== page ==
As already stated above, producing a copper filled via is more complicated and thus expensive. And since there is often no reason to do so from current perspective it is just not done very often. If they do use some kind of filled vias its way more likely this is because of assembly issues to prevent solder from leaking in the vias or to improve thermal performance.

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Note that at RF frequencies, there is a skin-effect issue that comes into play where the high frequencies have trouble traveling through the plane and preferentially travel around the edges instead (which can be very far away if it is a plane). Having the via be hollow helps alleviate this in a plane since it can travel along the inside of the via.

This won't really be an issue for most high current applications which work at much lower frequencies though.

High Frequency Characteristics of Solder-Filled Vias

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    \$\begingroup\$ This is simply not true. Having metal at the core of the conductor core does not hurt, and conversely removing metal does not help. \$\endgroup\$ – Jeffrey Nichols Apr 13 '20 at 18:28
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    \$\begingroup\$ @JeffreyNichols If for some reason the current enters the plane from the wrong side it could. Granted, this is almost never an issue since most traces have a nearby edge to travel around which also accommodates allows the current to reach the right side if it it connects to a plane without an edge. But, if for some reason, you had a solid via connecting two planes, high frequency current entering the far side would have to travel around the edges, and outside of the via to get to the far side of the other plane. With a hollow via it just travels along the inside. \$\endgroup\$ – DKNguyen Apr 13 '20 at 18:35
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    \$\begingroup\$ @JeffreyNichols electronics.stackexchange.com/questions/432073/… \$\endgroup\$ – DKNguyen Apr 13 '20 at 18:40
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    \$\begingroup\$ Skin effect means that "interior" conductor contributes less to admittance than it would have otherwise (maybe far, far less if it's several skin-depths from the surface). It does not mean that it will ever have a negative impact. \$\endgroup\$ – hobbs Apr 13 '20 at 20:15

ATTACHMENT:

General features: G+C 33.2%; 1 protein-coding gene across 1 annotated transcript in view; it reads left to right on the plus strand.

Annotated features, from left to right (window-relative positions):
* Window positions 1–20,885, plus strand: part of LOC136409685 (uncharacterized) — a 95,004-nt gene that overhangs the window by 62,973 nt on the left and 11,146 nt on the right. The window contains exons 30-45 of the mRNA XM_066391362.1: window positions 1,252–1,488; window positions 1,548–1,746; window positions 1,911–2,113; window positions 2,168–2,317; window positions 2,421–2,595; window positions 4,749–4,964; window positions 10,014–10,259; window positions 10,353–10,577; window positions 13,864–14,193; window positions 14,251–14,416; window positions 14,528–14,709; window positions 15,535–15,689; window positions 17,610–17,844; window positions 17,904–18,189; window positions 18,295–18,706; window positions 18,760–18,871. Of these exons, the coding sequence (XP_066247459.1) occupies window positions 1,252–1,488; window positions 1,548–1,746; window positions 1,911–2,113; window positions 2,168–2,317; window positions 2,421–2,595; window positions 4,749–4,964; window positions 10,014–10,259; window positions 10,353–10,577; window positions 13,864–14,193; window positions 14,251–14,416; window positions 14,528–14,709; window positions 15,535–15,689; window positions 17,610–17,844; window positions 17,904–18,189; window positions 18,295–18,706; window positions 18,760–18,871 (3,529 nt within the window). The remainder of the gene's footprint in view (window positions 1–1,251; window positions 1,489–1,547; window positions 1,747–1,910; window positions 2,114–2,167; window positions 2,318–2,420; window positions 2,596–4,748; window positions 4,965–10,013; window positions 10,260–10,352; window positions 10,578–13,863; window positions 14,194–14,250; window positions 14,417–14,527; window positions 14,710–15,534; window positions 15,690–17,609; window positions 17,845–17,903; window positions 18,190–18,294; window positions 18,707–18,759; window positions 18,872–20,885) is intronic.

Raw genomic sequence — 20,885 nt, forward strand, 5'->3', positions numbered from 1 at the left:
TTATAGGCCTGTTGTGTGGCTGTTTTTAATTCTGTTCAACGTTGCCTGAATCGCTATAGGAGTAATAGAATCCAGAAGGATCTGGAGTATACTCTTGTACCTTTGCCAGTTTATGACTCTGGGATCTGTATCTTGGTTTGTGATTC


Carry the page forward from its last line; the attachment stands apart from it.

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    \$\begingroup\$ @DKNguyen - you really should quantify your answer. It's not true that "higher frequencies cannot travel through a PCB plane or trace". Take an 0.5 oz copper trace as an example. Thickness of this trace is ~17.5 um. At 100 MHz the skin depth of copper is 6.52 um, and so the current/signal travels through much of the cross section of the trace. At 1 GHz, the skin depth is 2.06 um, and so it's fair to say that most of the current flows along the surface. Finally, OP was asking about high currents, which I suspect are way below even to 100 MHz frequency I used. \$\endgroup\$ – SteveSh Apr 15 '20 at 16:10
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Vias are created using a plating process. Creating thicker plating takes more time to manufacture. Filling the vias solid takes more time than the standard plating process. It can be done, but usually one needs to have good reason to justify the added expense.

There are companies like NetVia group LLC that can plate the vias (evenly with no voids) until they are filled solid with copper.

This is typically done as an alternative to epoxy filling. Either for more current, thermal conductivity, or for putting vias in pads without stealing solder paste.

Though plating solid takes more time, it can be a good alternative to epoxy filling. Board houses may not want to stock rarely used, expensive, epoxies with short shelf life. Also waiting for epoxy to cure may take more time than just plating solid.